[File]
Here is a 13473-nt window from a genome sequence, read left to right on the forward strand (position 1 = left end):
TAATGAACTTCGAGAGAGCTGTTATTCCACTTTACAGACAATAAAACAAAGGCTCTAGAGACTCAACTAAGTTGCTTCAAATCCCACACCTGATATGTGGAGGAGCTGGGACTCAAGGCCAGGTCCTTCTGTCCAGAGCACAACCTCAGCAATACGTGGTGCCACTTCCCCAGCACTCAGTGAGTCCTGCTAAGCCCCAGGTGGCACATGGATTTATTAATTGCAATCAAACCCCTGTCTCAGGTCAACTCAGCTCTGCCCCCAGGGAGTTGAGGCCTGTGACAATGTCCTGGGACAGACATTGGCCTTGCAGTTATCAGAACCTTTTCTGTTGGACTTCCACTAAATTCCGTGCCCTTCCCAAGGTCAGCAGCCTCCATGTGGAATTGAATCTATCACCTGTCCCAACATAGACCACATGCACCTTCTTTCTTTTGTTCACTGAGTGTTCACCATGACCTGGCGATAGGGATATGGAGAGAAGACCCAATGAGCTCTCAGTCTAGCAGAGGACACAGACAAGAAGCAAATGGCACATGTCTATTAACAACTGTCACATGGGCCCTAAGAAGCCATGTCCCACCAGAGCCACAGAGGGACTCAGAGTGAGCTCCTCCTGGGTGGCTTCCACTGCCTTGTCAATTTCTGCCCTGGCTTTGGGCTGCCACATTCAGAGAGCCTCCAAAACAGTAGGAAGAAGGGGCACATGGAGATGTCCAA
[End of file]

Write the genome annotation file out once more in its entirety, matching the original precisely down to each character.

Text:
Here is a 13473-nt window from a genome sequence, read left to right on the forward strand (position 1 = left end):
TAATGAACTTCGAGAGAGCTGTTATTCCACTTTACAGACAATAAAACAAAGGCTCTAGAGACTCAACTAAGTTGCTTCAAATCCCACACCTGATATGTGGAGGAGCTGGGACTCAAGGCCAGGTCCTTCTGTCCAGAGCACAACCTCAGCAATACGTGGTGCCACTTCCCCAGCACTCAGTGAGTCCTGCTAAGCCCCAGGTGGCACATGGATTTATTAATTGCAATCAAACCCCTGTCTCAGGTCAACTCAGCTCTGCCCCCAGGGAGTTGAGGCCTGTGACAATGTCCTGGGACAGACATTGGCCTTGCAGTTATCAGAACCTTTTCTGTTGGACTTCCACTAAATTCCGTGCCCTTCCCAAGGTCAGCAGCCTCCATGTGGAATTGAATCTATCACCTGTCCCAACATAGACCACATGCACCTTCTTTCTTTTGTTCACTGAGTGTTCACCATGACCTGGCGATAGGGATATGGAGAGAAGACCCAATGAGCTCTCAGTCTAGCAGAGGACACAGACAAGAAGCAAATGGCACATGTCTATTAACAACTGTCACATGGGCCCTAAGAAGCCATGTCCCACCAGAGCCACAGAGGGACTCAGAGTGAGCTCCTCCTGGGTGGCTTCCACTGCCTTGTCAATTTCTGCCCTGGCTTTGGGCTGCCACATTCAGAGAGCCTCCAAAACAGTAGGAAGAAGGGGCACATGGAGATGTCCAA